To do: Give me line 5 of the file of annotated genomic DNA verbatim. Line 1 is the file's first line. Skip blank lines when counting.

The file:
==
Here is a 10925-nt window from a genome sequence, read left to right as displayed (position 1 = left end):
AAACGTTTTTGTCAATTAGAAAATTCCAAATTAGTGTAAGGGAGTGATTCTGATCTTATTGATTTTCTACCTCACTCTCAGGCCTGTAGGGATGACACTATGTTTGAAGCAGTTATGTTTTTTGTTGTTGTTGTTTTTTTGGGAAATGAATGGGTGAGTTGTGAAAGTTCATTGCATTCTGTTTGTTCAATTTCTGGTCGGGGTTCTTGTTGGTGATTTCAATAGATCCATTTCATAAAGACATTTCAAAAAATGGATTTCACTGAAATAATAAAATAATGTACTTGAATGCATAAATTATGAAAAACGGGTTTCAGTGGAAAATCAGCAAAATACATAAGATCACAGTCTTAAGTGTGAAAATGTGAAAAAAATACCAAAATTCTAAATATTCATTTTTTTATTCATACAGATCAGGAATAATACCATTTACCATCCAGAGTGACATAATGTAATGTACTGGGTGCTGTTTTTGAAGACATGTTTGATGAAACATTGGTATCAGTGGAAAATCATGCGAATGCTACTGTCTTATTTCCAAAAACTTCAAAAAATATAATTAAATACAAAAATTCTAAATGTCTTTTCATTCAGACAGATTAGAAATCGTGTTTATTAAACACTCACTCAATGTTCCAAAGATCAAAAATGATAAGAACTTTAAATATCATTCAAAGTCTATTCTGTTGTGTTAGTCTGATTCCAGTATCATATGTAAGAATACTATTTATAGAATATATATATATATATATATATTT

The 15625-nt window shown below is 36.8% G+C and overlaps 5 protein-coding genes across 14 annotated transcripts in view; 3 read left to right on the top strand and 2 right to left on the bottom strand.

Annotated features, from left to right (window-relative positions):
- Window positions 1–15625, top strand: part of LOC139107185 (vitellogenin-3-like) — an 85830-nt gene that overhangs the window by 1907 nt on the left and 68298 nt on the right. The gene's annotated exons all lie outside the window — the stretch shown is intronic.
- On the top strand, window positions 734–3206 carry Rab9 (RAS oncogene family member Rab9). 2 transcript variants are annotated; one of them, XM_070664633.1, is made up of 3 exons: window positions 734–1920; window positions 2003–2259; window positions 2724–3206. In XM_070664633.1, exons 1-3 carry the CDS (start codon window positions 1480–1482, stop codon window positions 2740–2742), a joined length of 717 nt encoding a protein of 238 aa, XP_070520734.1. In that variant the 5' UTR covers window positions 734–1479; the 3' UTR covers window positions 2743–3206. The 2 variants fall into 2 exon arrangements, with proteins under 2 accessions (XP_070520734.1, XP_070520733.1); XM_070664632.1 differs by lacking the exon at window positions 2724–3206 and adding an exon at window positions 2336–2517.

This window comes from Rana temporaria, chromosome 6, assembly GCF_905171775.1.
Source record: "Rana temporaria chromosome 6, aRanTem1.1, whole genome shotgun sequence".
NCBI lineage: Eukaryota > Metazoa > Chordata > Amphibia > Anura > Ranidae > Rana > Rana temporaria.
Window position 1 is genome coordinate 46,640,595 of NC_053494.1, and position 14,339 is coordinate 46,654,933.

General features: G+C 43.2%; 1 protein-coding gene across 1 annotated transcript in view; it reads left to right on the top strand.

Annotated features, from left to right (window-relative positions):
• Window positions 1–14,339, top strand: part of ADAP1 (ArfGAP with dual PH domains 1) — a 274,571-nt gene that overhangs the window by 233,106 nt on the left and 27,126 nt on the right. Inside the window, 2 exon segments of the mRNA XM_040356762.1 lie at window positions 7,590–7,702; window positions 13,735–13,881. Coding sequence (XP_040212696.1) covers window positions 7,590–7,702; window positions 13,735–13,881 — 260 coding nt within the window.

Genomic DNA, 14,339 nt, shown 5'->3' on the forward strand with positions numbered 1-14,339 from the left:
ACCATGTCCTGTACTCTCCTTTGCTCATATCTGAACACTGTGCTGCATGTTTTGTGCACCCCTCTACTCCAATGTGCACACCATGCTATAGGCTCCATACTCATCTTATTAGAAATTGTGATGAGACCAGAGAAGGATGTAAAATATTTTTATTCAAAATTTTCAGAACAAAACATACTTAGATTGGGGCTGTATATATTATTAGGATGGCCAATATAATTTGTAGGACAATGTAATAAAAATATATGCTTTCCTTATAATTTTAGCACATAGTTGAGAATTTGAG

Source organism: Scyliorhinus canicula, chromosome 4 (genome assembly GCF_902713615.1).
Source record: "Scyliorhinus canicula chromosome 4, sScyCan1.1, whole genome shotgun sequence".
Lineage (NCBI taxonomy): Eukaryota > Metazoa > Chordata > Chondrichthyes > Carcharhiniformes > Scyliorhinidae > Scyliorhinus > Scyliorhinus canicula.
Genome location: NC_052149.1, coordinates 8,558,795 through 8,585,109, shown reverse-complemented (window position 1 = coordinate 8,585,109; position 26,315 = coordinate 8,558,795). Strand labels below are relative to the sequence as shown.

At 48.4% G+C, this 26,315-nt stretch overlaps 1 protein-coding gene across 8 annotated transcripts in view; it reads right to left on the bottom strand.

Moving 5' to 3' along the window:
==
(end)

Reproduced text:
- Window positions 1–15625, top strand: part of LOC139107185 (vitellogenin-3-like) — an 85830-nt gene that overhangs the window by 1907 nt on the left and 68298 nt on the right. The gene's annotated exons all lie outside the window — the stretch shown is intronic.